Following the Second Balkan War the Ottoman Empire and the Kingdom of Bulgaria signed the Treaty of Istanbul according to which Edirne, Kırklareli and Dimetoka remained Ottoman while Dedeagac and Kavala became Bulgarian. The Meric River was taken to form the border. On the 14th of November 1913, the Treaty of Athens was signed with Greece and Greece got Crete, Thessaloniki and Yanya. Serbia and Montenegro thus no longer shared a border with the Ottoman Empire.

After the Balkan War, there was unrest among allied European states. The strong position of imperial Britain and France had long been a concern for Germany. Meanwhile, rivalry between Catholics and Protestants was also important. That Prussia should beat Austria and unite Germany made the country the leading industrial and manpower country on the continent. Germans were encouraged by then superpower Britain’s lack of land contact with Continental Europe.

The German Empire which was established on the 18th of January 1871 with the Treaty of Versailles gathered all German principalities except for Austria under it and started establishing colonies from 1884 onwards. By 1914 it had become on par or even more advanced than Britain, France and Russia economically and militarily. The most important political factor in Europe between 1871 and 1914 was rivalry between France and Germany.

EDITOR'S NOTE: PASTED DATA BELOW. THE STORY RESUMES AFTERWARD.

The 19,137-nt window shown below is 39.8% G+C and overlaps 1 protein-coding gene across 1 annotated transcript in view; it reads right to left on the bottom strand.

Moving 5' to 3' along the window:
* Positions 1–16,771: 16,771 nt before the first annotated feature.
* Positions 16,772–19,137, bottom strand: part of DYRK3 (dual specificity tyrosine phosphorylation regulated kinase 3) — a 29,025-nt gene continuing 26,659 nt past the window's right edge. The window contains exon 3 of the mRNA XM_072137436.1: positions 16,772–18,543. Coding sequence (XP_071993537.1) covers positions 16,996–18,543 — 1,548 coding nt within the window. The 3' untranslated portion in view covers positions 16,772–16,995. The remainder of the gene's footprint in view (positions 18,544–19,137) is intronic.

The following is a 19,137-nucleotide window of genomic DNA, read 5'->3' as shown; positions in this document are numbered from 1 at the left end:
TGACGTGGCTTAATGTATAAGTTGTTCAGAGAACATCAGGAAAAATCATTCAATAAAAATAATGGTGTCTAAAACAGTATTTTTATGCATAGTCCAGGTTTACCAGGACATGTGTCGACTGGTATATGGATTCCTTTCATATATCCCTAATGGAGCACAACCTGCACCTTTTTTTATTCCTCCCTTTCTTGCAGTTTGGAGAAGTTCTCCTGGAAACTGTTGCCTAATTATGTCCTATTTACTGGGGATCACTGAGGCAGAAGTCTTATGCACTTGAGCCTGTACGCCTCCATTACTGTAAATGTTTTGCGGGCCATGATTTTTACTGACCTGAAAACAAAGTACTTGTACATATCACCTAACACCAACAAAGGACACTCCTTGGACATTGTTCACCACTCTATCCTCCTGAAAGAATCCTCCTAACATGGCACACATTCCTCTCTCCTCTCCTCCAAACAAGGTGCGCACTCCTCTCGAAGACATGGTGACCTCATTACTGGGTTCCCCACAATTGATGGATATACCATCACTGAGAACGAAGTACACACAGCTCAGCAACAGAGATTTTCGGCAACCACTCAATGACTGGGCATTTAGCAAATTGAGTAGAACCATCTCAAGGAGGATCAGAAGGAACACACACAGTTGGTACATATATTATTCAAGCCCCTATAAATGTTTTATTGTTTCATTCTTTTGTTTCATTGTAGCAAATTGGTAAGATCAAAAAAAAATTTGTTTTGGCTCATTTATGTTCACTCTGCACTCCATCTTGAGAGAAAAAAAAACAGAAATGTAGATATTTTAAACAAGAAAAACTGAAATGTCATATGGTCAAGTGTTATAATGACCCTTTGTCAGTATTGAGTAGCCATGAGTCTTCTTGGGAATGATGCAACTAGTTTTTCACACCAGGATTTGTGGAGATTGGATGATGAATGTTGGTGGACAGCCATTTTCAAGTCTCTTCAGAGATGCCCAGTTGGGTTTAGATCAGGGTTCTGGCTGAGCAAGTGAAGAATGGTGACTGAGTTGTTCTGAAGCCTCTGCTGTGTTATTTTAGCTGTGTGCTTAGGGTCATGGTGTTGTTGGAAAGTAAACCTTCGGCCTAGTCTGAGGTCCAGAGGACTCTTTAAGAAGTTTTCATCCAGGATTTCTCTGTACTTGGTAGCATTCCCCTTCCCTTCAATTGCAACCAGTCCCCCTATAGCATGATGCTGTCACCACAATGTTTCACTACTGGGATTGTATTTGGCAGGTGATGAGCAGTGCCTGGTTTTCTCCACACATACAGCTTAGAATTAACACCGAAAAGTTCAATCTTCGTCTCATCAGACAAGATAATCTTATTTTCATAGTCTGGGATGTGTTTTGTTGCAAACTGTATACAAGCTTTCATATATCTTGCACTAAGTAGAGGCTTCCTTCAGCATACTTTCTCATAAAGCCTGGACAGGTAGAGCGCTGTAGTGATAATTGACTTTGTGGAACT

In a world which had many reasons for a world war, the eventual trigger was the assassination of Franz Ferdinand, Archduke of Austria-Hungary in Sarajevo on the 28th of June 1914 by Serbian nationalist Gavrilo Princip. With the assassination the sole remaining heir of the Habsburg dynasty was killed and the only factor uniting Austria and Hungary collapsed.

In this process, Austria relied on German support if needed and delivered a diplomatic note to Serbia that was so tough in its terms that no independent state could accept it. Serbia tried to avoid the issue. On the 28th of July 1914 Austria declared on Serbia and besieged Belgrade.

On the 31st of July Russia called general mobilisation. Germany had previously called mobilisation in Russia a casus belli. Germany declared war on Russia on the 1st of August, declared on France on the 3rd of August and attacked Belgium, which had denied it right of passage on the 4th of August 1914. Britain declared war on Germany and the WWI begun.

Among the events leading to the WWI, the weakness of the Ottomans in Tripoli and the Balkans played a major role. These wars have triggered new wars in Germany. The Ottoman State would side with Germany against the Allies in the WWI and the process would eventually lead to the establishment of the Republic of Turkey following the War of Independence.